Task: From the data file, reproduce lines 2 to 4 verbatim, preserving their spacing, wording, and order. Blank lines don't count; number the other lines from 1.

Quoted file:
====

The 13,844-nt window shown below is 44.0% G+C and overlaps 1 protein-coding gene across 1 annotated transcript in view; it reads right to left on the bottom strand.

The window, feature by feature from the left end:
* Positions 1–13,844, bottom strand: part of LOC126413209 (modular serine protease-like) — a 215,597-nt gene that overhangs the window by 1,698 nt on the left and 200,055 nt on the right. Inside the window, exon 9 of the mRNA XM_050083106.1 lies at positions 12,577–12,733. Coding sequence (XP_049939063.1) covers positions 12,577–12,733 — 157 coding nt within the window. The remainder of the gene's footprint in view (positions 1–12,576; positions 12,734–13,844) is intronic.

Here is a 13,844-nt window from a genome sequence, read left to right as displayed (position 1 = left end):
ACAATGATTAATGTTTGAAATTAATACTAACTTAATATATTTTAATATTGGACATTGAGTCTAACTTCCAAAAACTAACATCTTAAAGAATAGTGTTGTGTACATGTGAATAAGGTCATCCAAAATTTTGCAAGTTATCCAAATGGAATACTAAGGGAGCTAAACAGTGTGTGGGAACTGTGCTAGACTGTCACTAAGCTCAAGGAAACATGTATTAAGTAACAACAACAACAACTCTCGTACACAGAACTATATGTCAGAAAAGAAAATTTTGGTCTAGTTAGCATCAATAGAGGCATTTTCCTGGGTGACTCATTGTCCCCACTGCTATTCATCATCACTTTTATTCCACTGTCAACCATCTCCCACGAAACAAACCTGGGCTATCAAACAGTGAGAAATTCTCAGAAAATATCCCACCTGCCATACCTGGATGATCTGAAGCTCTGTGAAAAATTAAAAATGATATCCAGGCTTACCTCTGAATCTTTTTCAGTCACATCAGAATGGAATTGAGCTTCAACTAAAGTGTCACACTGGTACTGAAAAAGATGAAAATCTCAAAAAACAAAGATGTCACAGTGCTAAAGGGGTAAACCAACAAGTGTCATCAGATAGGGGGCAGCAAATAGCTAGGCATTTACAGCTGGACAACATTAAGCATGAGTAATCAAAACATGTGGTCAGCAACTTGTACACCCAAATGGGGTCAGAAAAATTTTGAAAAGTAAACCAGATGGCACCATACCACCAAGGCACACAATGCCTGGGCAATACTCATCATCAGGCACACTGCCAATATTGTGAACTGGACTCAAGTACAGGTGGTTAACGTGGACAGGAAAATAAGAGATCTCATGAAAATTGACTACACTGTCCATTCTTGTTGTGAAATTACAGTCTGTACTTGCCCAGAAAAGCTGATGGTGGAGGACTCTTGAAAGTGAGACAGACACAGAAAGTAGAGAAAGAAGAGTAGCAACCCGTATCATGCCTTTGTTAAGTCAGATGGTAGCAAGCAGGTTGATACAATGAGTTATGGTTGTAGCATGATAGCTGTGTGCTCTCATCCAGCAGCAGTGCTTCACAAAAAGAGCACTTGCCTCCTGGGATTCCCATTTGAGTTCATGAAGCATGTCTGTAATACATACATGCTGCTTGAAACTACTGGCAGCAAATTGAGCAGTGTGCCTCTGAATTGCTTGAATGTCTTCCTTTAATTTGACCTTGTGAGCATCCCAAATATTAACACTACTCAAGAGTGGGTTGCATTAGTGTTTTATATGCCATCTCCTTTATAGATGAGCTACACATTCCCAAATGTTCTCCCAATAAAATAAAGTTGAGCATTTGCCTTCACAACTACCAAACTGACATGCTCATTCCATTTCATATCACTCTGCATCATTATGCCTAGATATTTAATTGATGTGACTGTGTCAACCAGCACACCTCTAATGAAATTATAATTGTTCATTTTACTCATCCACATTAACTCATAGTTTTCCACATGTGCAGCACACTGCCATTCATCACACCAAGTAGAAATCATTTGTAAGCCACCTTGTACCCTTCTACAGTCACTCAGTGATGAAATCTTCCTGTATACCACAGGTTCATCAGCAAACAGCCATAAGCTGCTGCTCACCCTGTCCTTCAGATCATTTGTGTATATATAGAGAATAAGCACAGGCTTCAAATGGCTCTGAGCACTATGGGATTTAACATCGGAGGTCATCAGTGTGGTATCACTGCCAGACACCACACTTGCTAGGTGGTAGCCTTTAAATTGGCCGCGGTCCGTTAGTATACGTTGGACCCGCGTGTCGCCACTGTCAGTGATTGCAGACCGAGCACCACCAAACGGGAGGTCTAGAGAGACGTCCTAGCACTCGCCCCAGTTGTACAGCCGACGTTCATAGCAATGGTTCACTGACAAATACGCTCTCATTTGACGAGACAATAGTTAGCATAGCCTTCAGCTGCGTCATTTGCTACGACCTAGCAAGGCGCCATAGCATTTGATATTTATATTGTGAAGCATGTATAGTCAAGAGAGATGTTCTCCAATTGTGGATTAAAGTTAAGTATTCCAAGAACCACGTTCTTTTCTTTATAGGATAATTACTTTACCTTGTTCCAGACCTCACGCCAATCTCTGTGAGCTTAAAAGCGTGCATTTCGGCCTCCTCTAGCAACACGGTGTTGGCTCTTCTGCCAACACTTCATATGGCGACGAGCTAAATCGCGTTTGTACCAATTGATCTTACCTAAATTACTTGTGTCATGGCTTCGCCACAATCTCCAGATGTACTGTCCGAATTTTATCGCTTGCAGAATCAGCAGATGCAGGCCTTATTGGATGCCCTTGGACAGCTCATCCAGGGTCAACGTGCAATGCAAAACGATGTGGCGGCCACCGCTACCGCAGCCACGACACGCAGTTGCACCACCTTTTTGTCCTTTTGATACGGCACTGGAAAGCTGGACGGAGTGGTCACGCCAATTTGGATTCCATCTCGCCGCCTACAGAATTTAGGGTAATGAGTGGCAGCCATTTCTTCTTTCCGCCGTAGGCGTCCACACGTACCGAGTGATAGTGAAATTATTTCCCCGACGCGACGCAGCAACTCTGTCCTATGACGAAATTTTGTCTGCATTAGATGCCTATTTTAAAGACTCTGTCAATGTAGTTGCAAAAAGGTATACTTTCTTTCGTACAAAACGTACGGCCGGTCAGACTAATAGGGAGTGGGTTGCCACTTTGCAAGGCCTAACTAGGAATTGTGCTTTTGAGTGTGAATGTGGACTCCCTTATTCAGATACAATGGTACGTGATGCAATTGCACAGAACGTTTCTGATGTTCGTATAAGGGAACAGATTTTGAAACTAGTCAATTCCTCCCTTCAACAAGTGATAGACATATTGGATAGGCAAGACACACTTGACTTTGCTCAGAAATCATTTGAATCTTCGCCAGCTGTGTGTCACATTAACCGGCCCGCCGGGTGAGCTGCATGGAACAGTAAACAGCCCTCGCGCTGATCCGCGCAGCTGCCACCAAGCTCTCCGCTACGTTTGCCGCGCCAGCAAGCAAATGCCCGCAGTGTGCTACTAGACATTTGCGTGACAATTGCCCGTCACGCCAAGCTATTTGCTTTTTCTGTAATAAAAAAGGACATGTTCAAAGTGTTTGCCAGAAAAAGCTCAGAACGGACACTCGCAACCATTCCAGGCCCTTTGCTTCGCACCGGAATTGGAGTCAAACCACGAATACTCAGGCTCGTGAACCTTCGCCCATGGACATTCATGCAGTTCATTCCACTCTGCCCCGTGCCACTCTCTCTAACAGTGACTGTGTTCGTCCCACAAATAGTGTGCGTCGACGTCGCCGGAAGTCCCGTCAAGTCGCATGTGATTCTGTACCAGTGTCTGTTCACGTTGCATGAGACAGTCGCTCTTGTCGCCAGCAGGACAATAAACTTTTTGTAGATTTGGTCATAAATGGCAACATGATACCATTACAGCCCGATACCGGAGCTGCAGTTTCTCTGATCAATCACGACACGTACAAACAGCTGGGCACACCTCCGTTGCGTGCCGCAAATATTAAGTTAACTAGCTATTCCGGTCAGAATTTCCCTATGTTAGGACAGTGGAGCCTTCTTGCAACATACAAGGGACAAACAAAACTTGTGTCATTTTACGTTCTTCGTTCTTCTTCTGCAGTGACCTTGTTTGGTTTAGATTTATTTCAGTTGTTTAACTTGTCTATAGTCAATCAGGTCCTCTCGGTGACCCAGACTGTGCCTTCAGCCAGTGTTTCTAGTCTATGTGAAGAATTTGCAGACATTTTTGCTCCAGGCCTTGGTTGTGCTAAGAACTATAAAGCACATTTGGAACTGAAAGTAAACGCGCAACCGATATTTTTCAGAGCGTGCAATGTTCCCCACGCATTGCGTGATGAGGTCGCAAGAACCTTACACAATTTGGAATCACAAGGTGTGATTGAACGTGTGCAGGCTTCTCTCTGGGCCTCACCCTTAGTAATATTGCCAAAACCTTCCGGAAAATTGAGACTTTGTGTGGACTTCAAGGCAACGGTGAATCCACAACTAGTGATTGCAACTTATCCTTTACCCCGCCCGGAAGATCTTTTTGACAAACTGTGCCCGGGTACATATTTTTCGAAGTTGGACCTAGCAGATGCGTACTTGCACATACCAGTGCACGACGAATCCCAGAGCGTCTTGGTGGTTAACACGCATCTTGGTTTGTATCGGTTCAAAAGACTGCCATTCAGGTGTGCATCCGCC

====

The window, feature by feature from the left end:
* Positions 1–13,844, bottom strand: part of LOC126413209 (modular serine protease-like) — a 215,597-nt gene that overhangs the window by 1,698 nt on the left and 200,055 nt on the right. Inside the window, exon 9 of the mRNA XM_050083106.1 lies at positions 12,577–12,733. Coding sequence (XP_049939063.1) covers positions 12,577–12,733 — 157 coding nt within the window. The remainder of the gene's footprint in view (positions 1–12,576; positions 12,734–13,844) is intronic.

Here is a 13,844-nt window from a genome sequence, read left to right as displayed (position 1 = left end):